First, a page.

4. The department should know you before the application. Most applicants don't realize that while MBA applications are reviewed by admissions personnel that only review applicants, it is a panel of professors and administrative staff within the business school that review and admit PhD applicants. Moreover, since PhD applicants have research and/or teaching responsibilities, your application will be evaluated through the lens of 1) what research contracts/grants/funding are available for incoming PhD students and 2) which professors need research/teaching assistants. Thus, your research interests and academic profile must match up with what professors are interested in AND what research they have funds to sponsor. It is essential that you research the department and each professor carefully to clearly show that you match an area of interest of a professor. You can start this process with online research but you MUST do a department (not just campus) visit and start a dialogue with different professors. Meet with professors, discuss their interests, do more listening than speaking, sell yourself a little, and make a great (professional) first impression. Once you've started this dialogue with 2 or 3 professors, be sure to email them every other month about something so you can keep the conversation going. Professors and administrative staff reviewing your application should be familiar with your profile before they see your application and GMAT score.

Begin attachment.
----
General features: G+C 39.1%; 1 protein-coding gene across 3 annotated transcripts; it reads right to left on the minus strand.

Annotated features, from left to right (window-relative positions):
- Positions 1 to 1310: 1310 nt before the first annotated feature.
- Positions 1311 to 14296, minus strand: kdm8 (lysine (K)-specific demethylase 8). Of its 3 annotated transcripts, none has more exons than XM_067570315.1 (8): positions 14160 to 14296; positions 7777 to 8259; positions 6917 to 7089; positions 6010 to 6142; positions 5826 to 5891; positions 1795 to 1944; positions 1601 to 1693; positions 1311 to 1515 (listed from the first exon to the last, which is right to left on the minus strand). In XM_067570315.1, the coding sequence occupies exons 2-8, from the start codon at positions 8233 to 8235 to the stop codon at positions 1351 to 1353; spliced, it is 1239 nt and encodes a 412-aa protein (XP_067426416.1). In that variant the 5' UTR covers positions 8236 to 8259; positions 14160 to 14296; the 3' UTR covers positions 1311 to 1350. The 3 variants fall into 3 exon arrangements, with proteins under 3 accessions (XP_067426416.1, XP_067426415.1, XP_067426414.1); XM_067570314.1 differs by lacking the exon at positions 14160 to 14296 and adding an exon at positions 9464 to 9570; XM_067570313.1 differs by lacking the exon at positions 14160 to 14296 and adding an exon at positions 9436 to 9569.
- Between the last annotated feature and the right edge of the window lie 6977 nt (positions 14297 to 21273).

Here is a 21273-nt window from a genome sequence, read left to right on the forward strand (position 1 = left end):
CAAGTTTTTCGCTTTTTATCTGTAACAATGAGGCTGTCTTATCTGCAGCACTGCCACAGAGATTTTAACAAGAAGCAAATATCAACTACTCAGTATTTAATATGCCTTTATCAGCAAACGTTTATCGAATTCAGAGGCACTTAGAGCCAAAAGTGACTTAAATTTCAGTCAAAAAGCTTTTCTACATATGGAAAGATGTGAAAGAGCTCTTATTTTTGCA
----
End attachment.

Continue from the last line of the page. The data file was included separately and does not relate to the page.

5. The GMAT is a minor part of your application. If you've followed our advice from the Point #4, you're well on your way to getting admitted to the PhD program of your choice. Professors should get to know you and your profile BEFORE they see your application (this process has nothing to do with your GMAT score). If you have made a good impression and the department considers you a good fit for its program, the GMAT really becomes a minor part of your application.